Deciphering the Stranger

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Deciphering the Stranger: The Role of the Foreigner in British Literature America, the strongest, most powerful nation in the world, the bright beacon and heroic savior of a free planet, is, today, nearly crippled by fear. Although this statement might sound unpatriotic or deliberately inflammatory, as if, by saying it, I was merely attempting to send out and charm a false thread of panic through the masses, I assure you that it is neither of these things; it is true. However, if, for whatever reason, you cannot recognize this truth, I encourage you to pay a visit to your local airport; heck, if you're going there anyway, you might as well try to board a plane to some sunny, smiling climate, thousands of miles distant from Pennsylvania, this cold place of exile. For if you do this, you will see, first hand, the paralyzing fear which rushes through the veins of this great nation, at present.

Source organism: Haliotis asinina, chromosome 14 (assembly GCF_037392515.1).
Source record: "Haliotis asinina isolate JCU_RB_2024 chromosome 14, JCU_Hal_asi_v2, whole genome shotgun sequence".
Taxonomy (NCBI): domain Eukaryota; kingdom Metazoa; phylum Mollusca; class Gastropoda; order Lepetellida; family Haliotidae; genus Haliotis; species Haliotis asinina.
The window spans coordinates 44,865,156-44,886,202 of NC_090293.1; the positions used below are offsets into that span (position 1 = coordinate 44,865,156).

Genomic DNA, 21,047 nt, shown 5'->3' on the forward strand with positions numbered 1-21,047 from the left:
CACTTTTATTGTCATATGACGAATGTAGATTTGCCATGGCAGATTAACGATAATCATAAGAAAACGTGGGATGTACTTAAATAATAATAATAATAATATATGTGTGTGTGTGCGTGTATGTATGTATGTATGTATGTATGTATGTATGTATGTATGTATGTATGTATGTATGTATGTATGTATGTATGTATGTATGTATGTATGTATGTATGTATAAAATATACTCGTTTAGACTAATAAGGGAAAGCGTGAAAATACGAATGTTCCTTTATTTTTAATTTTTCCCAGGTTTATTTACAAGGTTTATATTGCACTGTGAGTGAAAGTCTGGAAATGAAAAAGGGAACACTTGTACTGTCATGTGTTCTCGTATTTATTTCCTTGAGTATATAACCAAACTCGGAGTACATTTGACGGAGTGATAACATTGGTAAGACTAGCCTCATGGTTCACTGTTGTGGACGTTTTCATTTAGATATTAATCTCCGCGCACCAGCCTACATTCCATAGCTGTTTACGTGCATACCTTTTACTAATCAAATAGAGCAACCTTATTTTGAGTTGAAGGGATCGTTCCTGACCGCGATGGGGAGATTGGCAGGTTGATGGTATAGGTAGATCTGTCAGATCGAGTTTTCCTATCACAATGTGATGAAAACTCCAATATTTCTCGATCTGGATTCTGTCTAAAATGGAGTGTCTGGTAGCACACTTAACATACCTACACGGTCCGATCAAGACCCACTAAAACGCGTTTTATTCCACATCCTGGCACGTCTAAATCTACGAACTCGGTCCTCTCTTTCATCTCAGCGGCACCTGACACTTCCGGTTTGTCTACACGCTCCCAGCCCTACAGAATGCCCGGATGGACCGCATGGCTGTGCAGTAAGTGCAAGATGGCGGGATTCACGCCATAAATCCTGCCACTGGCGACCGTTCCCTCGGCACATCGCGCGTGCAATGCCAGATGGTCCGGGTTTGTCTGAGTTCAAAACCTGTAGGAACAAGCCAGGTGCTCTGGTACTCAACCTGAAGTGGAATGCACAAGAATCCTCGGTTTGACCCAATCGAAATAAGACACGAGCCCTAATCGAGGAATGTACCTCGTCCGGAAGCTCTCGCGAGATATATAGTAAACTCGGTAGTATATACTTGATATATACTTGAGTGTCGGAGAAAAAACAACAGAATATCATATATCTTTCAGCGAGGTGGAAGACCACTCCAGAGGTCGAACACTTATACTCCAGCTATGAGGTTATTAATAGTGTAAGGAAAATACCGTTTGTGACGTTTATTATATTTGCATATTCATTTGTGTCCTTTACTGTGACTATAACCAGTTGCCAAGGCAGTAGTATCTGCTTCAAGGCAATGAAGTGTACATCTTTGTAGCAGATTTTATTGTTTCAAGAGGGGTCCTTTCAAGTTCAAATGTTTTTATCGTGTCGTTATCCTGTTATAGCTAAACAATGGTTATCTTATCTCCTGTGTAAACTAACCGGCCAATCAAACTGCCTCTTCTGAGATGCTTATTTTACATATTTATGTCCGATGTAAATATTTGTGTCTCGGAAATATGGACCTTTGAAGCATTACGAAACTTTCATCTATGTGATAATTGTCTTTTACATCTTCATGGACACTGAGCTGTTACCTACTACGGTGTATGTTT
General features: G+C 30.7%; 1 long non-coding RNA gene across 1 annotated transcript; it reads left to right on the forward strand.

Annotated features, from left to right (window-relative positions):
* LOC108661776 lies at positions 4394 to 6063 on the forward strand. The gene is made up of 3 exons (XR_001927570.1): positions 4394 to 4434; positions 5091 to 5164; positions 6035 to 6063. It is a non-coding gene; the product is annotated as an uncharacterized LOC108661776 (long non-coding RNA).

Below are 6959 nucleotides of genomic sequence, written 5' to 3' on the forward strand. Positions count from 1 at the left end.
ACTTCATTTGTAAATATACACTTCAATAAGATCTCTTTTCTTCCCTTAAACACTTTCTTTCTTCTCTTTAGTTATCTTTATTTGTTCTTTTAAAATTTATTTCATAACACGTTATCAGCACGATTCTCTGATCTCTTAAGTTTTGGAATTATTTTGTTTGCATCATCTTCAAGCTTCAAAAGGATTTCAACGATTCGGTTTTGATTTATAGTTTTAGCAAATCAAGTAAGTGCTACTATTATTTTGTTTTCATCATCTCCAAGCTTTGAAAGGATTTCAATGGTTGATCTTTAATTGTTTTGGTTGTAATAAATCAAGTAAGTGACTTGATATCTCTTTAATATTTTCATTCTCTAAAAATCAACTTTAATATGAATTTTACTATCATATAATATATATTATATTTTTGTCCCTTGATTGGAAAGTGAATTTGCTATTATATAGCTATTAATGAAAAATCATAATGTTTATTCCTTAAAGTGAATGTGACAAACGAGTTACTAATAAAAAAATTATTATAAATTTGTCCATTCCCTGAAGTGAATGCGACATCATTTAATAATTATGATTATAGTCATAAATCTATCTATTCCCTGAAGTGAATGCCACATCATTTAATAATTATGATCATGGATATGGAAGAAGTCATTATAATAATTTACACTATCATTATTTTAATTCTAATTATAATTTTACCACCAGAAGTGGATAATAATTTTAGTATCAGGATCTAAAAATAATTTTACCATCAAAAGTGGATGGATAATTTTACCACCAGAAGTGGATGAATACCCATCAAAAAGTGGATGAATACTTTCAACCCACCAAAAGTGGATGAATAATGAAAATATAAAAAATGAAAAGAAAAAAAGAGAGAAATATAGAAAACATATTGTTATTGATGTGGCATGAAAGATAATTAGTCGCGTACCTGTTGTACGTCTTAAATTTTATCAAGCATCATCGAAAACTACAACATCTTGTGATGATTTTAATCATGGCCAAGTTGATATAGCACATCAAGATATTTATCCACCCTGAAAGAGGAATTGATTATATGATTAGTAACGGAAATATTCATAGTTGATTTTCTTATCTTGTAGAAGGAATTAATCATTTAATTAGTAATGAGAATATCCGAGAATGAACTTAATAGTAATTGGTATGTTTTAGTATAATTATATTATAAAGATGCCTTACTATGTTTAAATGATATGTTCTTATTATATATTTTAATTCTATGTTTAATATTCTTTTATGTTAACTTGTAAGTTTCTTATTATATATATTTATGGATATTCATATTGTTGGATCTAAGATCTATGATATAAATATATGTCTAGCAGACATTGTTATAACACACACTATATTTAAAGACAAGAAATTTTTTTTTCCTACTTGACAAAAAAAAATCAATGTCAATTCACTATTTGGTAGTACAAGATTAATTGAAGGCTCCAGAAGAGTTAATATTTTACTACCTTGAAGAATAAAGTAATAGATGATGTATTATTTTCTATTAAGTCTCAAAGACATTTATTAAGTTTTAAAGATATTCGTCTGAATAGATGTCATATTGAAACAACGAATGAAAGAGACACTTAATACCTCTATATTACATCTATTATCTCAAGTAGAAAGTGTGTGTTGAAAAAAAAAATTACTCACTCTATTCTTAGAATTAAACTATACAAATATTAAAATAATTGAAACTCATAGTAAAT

As you walk the long, high-ceilinged circuit to your plane, you might be stopped several times, and, like a criminal, searched for anything that might be used as a weapon. As you make your way through customs, your personal space will be violated, and a team of experts will scrutinize your appearance, scan your luggage, and, if, need be, administer a full-body cavity-search upon you. Yet, however terrible this ordeal might seem, it is unquestionably worse for those who do not fit the right profile. In other words, if you are not a white, well-dressed, Christian-looking man or woman, chances are that you are not going to have a very pleasant experience at the airport.

But why? How is this possible in America, a country that was built upon foundations of equality? Although we might expect to find this type of prejudice...